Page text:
Donald Paton with Provost of Perth Elizabeth Grant
Until recently I had spent as much time in Perth, Ontario as in Perth, Scotland and my vague notion of ‘oor’ Perth was based on two things. The first was the testimony of a young man I coached in Canada who became a professional footballer in Scotland. He played for five different teams, the first of which was St. Johnstone. He told me that walking around Perth after dark produced a heightened sense of physical threat in him that no other Scottish town could match. In 2013 I finally visited Perth myself to speak at the Burns Club annual dinner. From the convivial confines of the Salutation Hotel (commonly referred to as ‘the oldest hotel in Scotland’) it was hard to imagine the danger supposedly lurking in the streets and vennels outside.
Donald Paton’s anthology of writing about Perth contains evidence of both Perths – the douce and the dangerous – and many more Perths besides. In fact, there seem to have been almost as many Perths as there were people to observe them. Paton has collected over 120 pieces of writing about Perth and arranged them in chronological order. The first is by ‘traveller-poet’ John Taylor who arrived in1618 when the town was still called St Johstone and found it ‘much decayed by reason of the want of his Majesty’s (James V1) yearly coming to lodge there’. The last is a speech by Queen Elizabeth delivered in 2012 ‘on the occasion of the granting of city status [to Perth]’.
In between times Paton has done a fine job of gathering an eclectic selection of writers most of whom, as the title suggests, are visitors to Perth rather than residents. Burns is here, so too Scott, Buchan, Defoe, Ruskin, Beatrix Potter and General Wolfe. More recently, Connolly, Cox, Webster, Weir, House and Tranter have all had something to say about Perth. There are also plenty of unknown punters who have felt moved to put their thoughts on paper when passing through the town.
Paton was born and raised in Perth but now lives part of the time in Vancouver, Canada which may be the reason that he includes the observations of several Canadians. The first of these was a ‘pretty Canadian girl’ who visited in Perth in 1846. She was taken ‘to view the Tay in all its grandeur’ by John Dickson, a lawyer and a member of the Society of Writers to the Signet. Dickson records that ‘she looked over the parapet of the bridge through her gold eyeglass and disposed of the Tay with the remark “Ah! A pretty little creek”…’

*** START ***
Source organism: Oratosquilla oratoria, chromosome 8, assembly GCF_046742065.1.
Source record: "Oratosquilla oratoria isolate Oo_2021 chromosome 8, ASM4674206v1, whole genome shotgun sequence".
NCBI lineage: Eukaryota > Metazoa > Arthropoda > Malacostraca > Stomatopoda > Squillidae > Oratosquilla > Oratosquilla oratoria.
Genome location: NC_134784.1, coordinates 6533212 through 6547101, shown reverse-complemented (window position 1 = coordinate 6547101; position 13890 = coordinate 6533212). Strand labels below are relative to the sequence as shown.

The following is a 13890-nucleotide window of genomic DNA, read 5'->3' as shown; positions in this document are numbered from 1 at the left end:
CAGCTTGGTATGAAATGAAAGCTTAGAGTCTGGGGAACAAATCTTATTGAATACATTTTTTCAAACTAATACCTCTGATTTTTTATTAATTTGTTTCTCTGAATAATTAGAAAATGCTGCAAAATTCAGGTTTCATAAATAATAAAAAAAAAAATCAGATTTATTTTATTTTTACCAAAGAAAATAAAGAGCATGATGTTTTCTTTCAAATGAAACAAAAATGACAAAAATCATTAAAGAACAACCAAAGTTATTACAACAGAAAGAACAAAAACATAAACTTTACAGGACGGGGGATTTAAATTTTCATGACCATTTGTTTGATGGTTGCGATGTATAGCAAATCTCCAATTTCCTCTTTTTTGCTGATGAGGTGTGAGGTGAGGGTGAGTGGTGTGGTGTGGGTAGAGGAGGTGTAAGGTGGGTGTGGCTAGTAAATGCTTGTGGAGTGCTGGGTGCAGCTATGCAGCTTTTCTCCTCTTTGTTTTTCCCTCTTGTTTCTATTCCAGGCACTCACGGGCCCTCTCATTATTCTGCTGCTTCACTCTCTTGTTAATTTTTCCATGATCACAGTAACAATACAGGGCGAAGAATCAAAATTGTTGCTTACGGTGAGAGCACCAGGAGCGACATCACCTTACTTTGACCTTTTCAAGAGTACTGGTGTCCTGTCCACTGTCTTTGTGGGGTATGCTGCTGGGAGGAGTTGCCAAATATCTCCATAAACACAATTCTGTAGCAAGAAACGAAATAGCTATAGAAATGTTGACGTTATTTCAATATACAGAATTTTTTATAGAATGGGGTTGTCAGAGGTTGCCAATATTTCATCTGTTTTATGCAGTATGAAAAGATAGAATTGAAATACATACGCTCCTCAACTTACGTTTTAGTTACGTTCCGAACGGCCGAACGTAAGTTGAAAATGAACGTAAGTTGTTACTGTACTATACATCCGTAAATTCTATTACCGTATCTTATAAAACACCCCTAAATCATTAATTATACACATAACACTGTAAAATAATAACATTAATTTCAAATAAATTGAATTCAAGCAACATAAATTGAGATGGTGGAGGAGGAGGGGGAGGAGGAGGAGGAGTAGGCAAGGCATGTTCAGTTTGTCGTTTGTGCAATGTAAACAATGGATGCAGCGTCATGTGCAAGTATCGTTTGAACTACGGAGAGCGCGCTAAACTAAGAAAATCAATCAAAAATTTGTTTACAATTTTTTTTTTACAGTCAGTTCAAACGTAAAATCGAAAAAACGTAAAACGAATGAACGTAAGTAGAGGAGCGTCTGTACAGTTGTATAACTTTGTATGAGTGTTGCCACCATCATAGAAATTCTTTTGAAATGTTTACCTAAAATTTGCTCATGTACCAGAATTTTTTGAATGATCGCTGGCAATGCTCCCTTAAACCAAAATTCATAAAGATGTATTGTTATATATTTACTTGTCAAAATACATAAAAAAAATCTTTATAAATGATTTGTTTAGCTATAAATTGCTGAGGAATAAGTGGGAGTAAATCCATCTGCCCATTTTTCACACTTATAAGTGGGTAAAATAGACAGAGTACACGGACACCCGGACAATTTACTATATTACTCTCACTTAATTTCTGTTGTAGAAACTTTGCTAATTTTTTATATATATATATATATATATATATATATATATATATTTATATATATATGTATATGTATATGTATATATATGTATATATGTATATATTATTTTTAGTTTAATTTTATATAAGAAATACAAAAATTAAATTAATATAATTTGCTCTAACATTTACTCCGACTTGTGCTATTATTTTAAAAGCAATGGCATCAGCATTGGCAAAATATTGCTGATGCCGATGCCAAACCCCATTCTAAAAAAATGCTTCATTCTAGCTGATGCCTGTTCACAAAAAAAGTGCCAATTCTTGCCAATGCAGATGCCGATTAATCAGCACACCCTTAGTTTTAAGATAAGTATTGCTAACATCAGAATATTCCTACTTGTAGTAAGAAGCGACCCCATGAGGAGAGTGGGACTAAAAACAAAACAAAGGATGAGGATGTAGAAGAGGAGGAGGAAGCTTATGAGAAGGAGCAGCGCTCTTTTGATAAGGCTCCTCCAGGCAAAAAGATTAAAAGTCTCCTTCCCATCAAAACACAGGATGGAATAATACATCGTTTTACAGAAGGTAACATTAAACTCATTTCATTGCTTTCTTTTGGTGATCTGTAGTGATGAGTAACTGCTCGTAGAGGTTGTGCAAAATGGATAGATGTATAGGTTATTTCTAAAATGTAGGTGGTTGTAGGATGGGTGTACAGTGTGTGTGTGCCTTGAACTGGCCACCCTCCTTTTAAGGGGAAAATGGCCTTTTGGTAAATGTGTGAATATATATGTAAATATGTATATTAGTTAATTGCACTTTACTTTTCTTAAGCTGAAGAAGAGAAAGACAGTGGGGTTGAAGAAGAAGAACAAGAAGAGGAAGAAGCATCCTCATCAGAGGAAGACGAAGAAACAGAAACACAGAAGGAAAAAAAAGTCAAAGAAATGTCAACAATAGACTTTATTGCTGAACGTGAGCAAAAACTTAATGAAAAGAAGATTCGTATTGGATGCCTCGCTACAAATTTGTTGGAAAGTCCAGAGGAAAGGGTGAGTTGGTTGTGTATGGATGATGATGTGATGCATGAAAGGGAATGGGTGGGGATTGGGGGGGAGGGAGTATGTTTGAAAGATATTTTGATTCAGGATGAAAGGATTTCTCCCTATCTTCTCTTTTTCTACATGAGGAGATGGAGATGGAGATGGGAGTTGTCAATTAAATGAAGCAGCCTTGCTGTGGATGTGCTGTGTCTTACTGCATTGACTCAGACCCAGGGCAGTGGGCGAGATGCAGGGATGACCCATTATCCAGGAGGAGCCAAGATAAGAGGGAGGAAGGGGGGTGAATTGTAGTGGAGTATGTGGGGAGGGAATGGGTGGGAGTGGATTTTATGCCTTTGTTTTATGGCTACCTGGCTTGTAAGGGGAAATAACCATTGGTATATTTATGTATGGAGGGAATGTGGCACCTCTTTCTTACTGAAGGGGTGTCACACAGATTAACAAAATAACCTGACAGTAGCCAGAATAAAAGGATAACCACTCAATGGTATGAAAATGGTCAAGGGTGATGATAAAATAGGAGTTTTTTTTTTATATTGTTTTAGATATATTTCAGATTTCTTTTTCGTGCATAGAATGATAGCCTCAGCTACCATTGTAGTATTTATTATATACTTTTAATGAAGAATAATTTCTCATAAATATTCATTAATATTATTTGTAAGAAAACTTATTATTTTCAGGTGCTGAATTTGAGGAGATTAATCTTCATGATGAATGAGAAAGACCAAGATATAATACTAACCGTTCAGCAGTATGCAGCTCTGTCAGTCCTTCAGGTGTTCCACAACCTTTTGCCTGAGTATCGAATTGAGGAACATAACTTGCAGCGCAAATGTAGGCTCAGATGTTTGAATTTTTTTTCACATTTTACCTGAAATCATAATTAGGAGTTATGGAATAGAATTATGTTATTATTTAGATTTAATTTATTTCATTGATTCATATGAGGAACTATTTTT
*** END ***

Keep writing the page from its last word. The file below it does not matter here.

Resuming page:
There is no shortage of iconoclasts here and they often provide the most engaging testimonies especially compared to politicians and monarchs who usually say what they are expected to say. Queen Victoria has two entries without saying much of anything and there are contributions from politicians of various stripes who sing the town’s praises. One entertaining exception is Michael Russell, now Scotland’s Cabinet Secretary for Education and Lifelong Learning but then writing during his ‘Travels in the Shadow of Edwin Muir’. He provides a nicely crafted description of Perth as he found it in 1998. He gives to the Salutation Hotel with one hand (‘my favourite’) and takes away with the other (‘though its claim to be the oldest in Scotland is probably bogus’). Russell also slips in what might now be regarded as a wee piece of modern Scottish history: ‘Perhaps I like Perth because I associate it with success: it was here that Alex Salmond became SNP leader in 1990, and, at the same time, as his campaign manager, I avoided being defeated for the party office I held.’